Shakespeare Quotes

Strange bedfellows

Strange bedfellows

Legg'd like a man! and his fins like arms! Warm, o' my
troth! I do now let loose my opinion, hold it no longer: this is no
fish, but an islander, that hath lately suffer'd by a thunder-bolt.
[Thunder.] Alas, the storm is come again! My best way is to creep
under his gaberdine; there is no other shelter hereabout: misery
acquaints a man with strange bedfellows. I will here shroud till the
dregs of the storm be past.

A storm has shipwrecked Trinculo, a jester, with his aristocratic keepers on an uncharted island. Trinculo happens upon the supine form of Caliban, a deformed native whom he first takes to be some sort of strange fish. When he realizes that Caliban has arms and legs and is warm-blooded, he correctly deduces that what seemed a fish is an islander.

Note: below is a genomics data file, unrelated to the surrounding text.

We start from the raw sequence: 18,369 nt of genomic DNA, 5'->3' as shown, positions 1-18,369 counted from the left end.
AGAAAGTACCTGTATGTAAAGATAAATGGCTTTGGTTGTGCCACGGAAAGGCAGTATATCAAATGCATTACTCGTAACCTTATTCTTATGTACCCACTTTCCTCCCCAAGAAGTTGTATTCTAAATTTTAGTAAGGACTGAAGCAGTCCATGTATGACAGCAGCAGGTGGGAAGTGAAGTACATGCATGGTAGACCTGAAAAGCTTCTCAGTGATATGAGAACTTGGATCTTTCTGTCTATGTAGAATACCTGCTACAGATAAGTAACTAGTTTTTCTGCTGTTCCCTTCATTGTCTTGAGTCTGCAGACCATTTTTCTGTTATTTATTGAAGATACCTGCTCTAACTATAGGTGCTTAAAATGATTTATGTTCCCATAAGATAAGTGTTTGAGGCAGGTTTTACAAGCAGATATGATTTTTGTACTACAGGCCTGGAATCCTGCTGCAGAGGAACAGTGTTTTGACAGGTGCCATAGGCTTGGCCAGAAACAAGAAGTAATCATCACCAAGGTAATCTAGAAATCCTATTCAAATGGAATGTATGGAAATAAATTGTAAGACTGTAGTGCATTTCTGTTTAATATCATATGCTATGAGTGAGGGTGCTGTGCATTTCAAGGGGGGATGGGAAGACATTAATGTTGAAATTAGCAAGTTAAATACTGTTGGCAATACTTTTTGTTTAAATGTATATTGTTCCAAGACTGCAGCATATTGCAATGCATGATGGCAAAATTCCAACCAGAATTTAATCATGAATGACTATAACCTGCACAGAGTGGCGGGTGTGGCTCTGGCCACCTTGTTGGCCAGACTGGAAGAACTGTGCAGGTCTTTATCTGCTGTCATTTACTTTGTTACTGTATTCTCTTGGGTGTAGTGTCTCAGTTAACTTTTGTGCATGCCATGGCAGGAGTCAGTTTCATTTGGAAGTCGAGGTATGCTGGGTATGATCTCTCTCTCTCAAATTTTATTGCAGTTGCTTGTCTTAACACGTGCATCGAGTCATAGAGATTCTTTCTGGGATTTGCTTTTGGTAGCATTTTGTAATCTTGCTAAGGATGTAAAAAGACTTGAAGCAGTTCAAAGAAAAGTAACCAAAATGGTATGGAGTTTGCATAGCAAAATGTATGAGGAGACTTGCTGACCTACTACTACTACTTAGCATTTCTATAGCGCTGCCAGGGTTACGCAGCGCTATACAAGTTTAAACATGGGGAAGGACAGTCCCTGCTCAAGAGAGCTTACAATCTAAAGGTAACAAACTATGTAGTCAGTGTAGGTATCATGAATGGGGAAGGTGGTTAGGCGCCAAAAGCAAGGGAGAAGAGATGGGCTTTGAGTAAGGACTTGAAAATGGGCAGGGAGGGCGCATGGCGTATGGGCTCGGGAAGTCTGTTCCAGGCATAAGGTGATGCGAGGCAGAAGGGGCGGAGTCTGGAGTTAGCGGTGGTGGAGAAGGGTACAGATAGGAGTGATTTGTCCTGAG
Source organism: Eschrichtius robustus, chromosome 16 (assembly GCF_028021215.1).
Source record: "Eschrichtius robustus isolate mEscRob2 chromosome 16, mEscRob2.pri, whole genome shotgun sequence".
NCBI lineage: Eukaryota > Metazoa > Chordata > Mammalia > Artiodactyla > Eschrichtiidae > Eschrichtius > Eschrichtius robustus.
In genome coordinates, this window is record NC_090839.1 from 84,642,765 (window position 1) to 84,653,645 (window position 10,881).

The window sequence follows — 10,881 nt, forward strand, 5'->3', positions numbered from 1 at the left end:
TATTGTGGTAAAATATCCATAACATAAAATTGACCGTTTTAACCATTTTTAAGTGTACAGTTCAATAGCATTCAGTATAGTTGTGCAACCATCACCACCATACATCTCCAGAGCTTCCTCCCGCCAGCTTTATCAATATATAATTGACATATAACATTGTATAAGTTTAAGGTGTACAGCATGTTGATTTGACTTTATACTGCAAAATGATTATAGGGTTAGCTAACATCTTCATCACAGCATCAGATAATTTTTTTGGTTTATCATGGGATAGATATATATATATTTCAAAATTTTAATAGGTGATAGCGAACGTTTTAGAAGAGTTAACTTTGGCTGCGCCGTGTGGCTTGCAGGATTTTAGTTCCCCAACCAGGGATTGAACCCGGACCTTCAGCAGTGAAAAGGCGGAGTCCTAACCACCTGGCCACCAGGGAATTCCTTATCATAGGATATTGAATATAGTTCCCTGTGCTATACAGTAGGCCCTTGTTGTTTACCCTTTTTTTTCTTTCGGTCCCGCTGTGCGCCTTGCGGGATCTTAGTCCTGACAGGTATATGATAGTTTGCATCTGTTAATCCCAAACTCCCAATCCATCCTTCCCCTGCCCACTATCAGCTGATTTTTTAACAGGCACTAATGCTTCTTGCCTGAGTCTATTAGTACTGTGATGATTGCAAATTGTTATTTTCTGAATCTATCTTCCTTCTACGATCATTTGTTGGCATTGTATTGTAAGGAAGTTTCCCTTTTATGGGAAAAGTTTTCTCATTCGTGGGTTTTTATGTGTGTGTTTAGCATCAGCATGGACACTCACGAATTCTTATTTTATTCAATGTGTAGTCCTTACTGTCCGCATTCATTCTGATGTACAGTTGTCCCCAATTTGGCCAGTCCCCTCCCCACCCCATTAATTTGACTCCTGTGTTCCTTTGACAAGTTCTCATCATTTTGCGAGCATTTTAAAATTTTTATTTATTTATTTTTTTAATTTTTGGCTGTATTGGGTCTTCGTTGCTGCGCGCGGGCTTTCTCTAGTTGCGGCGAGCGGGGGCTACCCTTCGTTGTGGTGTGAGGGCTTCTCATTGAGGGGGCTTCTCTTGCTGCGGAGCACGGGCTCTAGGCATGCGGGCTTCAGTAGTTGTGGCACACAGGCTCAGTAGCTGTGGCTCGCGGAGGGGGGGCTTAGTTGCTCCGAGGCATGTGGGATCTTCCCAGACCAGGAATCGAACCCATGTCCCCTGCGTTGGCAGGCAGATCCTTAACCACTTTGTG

As the storm resumes and thunder sounds, Trinculo is forced into the nearest shelter, which happens to be Caliban's gaberdine (a loose-fitting cloak). As Trinculo famously puts it, "misery acquaints a man with strange bedfellows," and he uses the phrase more literally than we do. He must, to avoid the storm, actually lie down with the petrified Caliban (who thinks Trinculo a tormenting spirit) and share his garment as bedclothing. Trinculo's "strange" can mean either "foreign," "unknown," or "odd," while we use "strange" only in the last sense. We've also adapted the phrase to more metaphorical uses, meaning by "strange bedfellows" unexpected partners.

Themes: friendship, wit

Speakers: Trinculo